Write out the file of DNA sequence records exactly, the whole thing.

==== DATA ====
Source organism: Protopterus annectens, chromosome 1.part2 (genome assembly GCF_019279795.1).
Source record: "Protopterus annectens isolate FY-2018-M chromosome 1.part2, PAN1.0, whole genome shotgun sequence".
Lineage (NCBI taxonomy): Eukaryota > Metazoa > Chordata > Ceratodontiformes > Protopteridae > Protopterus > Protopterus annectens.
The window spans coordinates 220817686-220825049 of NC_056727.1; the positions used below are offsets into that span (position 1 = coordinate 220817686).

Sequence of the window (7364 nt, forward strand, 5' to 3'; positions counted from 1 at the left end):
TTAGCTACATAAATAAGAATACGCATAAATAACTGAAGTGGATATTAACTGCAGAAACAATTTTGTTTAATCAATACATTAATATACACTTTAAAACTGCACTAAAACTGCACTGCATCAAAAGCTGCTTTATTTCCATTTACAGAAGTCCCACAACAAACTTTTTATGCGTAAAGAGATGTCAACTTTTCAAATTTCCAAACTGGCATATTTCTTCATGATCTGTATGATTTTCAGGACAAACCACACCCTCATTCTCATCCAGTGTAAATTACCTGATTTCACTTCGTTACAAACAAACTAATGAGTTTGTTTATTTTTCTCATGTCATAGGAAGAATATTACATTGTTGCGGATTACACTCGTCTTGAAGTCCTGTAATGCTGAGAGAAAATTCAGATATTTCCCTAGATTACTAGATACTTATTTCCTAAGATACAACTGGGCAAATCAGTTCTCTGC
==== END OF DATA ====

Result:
Source organism: Protopterus annectens, chromosome 1.part2 (genome assembly GCF_019279795.1).
Source record: "Protopterus annectens isolate FY-2018-M chromosome 1.part2, PAN1.0, whole genome shotgun sequence".
Lineage (NCBI taxonomy): Eukaryota > Metazoa > Chordata > Ceratodontiformes > Protopteridae > Protopterus > Protopterus annectens.
The window spans coordinates 220817686-220825049 of NC_056727.1; the positions used below are offsets into that span (position 1 = coordinate 220817686).

Sequence of the window (7364 nt, forward strand, 5' to 3'; positions counted from 1 at the left end):
TTAGCTACATAAATAAGAATACGCATAAATAACTGAAGTGGATATTAACTGCAGAAACAATTTTGTTTAATCAATACATTAATATACACTTTAAAACTGCACTAAAACTGCACTGCATCAAAAGCTGCTTTATTTCCATTTACAGAAGTCCCACAACAAACTTTTTATGCGTAAAGAGATGTCAACTTTTCAAATTTCCAAACTGGCATATTTCTTCATGATCTGTATGATTTTCAGGACAAACCACACCCTCATTCTCATCCAGTGTAAATTACCTGATTTCACTTCGTTACAAACAAACTAATGAGTTTGTTTATTTTTCTCATGTCATAGGAAGAATATTACATTGTTGCGGATTACACTCGTCTTGAAGTCCTGTAATGCTGAGAGAAAATTCAGATATTTCCCTAGATTACTAGATACTTATTTCCTAAGATACAACTGGGCAAATCAGTTCTCTGC